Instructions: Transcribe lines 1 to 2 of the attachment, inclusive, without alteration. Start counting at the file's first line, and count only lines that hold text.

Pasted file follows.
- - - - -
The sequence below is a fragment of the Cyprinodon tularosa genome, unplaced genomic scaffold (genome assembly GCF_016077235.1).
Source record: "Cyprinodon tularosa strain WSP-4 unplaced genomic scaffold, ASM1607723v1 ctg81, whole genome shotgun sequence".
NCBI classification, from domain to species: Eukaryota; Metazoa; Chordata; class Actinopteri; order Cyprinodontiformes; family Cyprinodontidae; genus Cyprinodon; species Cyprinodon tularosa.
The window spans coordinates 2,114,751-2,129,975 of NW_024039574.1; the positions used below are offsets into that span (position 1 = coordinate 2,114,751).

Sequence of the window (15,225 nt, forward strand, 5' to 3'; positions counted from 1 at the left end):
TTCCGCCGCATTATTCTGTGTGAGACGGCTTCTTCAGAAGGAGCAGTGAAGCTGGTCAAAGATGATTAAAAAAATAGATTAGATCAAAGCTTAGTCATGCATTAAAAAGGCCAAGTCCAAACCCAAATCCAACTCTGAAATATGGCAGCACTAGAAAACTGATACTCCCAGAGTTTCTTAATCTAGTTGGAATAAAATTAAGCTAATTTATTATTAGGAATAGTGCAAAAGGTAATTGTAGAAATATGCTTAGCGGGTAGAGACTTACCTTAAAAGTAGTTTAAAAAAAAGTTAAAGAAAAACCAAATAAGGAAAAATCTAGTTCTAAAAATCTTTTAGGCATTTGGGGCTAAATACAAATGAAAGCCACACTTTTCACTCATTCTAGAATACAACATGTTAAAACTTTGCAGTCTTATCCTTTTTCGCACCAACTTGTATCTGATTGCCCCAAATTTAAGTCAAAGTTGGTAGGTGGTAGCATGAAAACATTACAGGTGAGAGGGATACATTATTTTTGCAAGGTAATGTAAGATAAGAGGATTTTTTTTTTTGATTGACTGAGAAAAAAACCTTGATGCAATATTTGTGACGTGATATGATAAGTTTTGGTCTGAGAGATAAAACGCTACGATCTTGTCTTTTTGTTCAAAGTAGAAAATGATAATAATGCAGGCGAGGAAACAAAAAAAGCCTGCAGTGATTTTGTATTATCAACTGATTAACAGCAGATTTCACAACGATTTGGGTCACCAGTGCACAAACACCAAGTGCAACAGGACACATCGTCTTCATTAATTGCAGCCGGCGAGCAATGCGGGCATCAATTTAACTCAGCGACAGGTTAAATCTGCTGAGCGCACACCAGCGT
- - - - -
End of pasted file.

The sequence below is a fragment of the Cyprinodon tularosa genome, unplaced genomic scaffold (genome assembly GCF_016077235.1).
Source record: "Cyprinodon tularosa strain WSP-4 unplaced genomic scaffold, ASM1607723v1 ctg81, whole genome shotgun sequence".